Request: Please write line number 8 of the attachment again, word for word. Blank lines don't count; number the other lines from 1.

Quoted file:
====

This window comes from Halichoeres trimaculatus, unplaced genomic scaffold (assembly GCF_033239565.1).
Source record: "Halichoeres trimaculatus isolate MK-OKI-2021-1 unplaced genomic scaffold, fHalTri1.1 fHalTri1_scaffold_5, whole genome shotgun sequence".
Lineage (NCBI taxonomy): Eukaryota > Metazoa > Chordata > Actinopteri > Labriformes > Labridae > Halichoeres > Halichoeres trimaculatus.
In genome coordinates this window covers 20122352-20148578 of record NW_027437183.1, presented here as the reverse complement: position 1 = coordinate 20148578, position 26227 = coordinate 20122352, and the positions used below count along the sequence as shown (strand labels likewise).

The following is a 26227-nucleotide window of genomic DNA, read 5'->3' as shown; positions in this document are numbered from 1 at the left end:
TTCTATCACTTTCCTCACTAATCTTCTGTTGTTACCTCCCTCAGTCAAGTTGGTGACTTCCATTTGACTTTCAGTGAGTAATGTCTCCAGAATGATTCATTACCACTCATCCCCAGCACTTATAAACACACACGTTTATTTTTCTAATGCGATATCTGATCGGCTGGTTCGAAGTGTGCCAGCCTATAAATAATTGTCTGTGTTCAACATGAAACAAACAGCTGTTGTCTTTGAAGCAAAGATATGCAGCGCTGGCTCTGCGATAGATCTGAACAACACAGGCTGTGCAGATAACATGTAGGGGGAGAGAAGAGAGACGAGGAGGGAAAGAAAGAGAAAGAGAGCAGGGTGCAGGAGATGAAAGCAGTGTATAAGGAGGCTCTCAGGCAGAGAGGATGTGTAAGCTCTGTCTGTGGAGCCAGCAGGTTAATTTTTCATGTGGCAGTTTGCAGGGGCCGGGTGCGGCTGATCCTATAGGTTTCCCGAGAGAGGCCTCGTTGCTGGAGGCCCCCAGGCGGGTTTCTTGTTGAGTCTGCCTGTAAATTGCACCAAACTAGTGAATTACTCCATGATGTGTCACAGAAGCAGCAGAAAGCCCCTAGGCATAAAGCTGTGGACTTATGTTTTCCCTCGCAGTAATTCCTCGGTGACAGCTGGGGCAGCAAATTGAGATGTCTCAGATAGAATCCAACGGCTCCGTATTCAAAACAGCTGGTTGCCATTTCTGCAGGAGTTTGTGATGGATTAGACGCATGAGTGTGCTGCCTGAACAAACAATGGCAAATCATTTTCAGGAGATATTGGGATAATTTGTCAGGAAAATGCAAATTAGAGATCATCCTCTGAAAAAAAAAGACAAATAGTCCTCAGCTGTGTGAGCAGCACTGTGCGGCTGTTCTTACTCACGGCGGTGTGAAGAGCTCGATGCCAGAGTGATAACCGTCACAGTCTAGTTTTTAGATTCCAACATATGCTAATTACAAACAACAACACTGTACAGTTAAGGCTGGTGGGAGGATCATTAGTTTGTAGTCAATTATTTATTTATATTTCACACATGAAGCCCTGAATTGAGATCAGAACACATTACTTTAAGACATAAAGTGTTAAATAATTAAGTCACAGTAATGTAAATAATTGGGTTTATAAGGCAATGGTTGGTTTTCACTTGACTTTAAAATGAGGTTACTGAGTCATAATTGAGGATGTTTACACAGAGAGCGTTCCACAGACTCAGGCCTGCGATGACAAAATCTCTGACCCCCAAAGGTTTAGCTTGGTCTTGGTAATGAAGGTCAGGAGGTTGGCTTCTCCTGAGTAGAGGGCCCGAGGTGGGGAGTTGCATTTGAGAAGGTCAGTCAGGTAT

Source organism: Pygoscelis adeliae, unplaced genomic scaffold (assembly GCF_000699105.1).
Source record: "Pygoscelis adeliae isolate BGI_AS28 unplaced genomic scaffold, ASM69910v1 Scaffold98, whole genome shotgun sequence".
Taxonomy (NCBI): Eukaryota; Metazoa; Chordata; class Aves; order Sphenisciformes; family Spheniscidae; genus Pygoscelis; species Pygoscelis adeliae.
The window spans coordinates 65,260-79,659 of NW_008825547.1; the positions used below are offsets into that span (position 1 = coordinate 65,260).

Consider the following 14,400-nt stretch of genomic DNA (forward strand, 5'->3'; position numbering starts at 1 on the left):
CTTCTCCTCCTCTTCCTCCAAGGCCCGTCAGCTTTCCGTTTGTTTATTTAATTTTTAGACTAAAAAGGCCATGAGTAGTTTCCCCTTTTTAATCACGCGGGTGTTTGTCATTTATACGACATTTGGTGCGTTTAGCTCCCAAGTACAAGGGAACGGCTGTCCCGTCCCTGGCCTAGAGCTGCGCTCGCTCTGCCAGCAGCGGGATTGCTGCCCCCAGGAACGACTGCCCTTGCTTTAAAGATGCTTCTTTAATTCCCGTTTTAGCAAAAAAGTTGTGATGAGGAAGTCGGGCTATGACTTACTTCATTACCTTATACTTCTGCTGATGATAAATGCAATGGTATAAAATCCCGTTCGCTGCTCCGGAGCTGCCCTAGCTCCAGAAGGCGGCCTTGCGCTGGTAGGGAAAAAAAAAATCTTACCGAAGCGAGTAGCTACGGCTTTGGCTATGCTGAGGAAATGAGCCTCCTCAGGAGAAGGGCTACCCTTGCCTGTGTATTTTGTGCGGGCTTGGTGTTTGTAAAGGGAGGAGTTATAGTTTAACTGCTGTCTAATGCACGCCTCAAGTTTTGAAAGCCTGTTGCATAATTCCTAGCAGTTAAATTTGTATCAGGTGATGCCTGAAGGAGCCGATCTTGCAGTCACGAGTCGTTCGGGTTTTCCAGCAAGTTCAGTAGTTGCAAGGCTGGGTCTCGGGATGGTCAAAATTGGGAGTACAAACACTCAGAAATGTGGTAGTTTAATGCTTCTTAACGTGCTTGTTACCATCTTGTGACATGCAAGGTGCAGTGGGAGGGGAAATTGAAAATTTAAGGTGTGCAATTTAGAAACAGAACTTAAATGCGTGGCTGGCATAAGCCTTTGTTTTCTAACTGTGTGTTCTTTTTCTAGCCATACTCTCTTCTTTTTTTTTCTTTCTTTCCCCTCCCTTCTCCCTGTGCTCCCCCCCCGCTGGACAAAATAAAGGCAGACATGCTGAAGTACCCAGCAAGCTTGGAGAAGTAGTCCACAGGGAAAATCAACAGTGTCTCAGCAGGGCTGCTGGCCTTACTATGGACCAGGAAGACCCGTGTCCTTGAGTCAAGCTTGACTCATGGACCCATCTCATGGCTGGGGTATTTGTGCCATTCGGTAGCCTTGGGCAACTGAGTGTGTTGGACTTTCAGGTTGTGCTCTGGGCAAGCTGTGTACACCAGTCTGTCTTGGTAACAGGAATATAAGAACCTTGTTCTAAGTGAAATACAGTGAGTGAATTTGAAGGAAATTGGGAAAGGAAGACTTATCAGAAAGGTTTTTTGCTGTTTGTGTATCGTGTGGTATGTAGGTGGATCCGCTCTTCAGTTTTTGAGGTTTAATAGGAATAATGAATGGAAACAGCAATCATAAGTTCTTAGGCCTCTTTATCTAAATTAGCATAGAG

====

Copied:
Source record: "Pygoscelis adeliae isolate BGI_AS28 unplaced genomic scaffold, ASM69910v1 Scaffold98, whole genome shotgun sequence".